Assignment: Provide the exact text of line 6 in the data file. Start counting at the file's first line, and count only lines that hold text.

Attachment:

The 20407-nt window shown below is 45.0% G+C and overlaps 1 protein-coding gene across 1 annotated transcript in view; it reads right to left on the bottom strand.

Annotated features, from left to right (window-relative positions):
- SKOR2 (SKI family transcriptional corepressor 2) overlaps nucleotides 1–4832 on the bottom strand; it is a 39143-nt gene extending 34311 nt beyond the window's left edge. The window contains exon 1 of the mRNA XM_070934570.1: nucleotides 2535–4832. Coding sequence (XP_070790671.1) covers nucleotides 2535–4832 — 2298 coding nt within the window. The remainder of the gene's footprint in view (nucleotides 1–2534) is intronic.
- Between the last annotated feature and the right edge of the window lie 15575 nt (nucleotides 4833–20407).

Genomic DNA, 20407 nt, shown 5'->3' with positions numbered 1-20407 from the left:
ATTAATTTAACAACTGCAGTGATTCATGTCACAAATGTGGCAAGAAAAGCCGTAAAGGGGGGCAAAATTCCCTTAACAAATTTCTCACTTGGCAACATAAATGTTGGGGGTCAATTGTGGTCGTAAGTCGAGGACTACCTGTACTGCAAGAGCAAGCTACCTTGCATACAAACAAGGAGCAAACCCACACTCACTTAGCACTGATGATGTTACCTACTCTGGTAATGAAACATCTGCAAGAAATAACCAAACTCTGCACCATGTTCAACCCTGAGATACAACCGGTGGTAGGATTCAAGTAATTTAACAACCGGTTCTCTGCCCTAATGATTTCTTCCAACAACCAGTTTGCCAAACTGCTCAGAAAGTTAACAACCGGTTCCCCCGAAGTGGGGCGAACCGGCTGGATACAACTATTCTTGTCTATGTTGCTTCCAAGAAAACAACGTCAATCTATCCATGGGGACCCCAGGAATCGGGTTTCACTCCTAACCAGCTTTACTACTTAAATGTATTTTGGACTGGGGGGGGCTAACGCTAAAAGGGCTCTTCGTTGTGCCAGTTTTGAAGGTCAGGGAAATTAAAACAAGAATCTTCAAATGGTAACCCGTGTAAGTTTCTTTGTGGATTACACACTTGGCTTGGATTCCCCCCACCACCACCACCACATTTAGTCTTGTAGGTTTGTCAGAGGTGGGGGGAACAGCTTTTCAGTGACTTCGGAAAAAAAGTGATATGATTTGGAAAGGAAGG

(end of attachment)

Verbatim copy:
ATTAATTTAACAACTGCAGTGATTCATGTCACAAATGTGGCAAGAAAAGCCGTAAAGGGGGGCAAAATTCCCTTAACAAATTTCTCACTTGGCAACATAAATGTTGGGGGTCAATTGTGGTCGTAAGTCGAGGACTACCTGTACTGCAAGAGCAAGCTACCTTGCATACAAACAAGGAGCAAACCCACACTCACTTAGCACTGATGATGTTACCTACTCTGGTAATGAAACATCTGCAAGAAATAACCAAACTCTGCACCATGTTCAACCCTGAGATACAACCGGTGGTAGGATTCAAGTAATTTAACAACCGGTTCTCTGCCCTAATGATTTCTTCCAACAACCAGTTTGCCAAACTGCTCAGAAAGTTAACAACCGGTTCCCCCGAAGTGGGGCGAACCGGCTGGATACAACTATTCTTGTCTATGTTGCTTCCAAGAAAACAACGTCAATCTATCCATGGGGACCCCAGGAATCGGGTTTCACTCCTAACCAGCTTTACTACTTAAATGTATTTTGGACTGGGGGGGGCTAACGCTAAAAGGGCTCTTCGTTGTGCCAGTTTTGAAGGTCAGGGAAATTAAAACAAGAATCTTCAAATGGTAACCCGTGTAAGTTTCTTTGTGGATTACACACTTGGCTTGGATTCCCCCCACCACCACCACCACATTTAGTCTTGTAGGTTTGTCAGAGGTGGGGGGAACAGCTTTTCAGTGACTTCGGAAAAAAAGTGATATGATTTGGAAAGGAAGG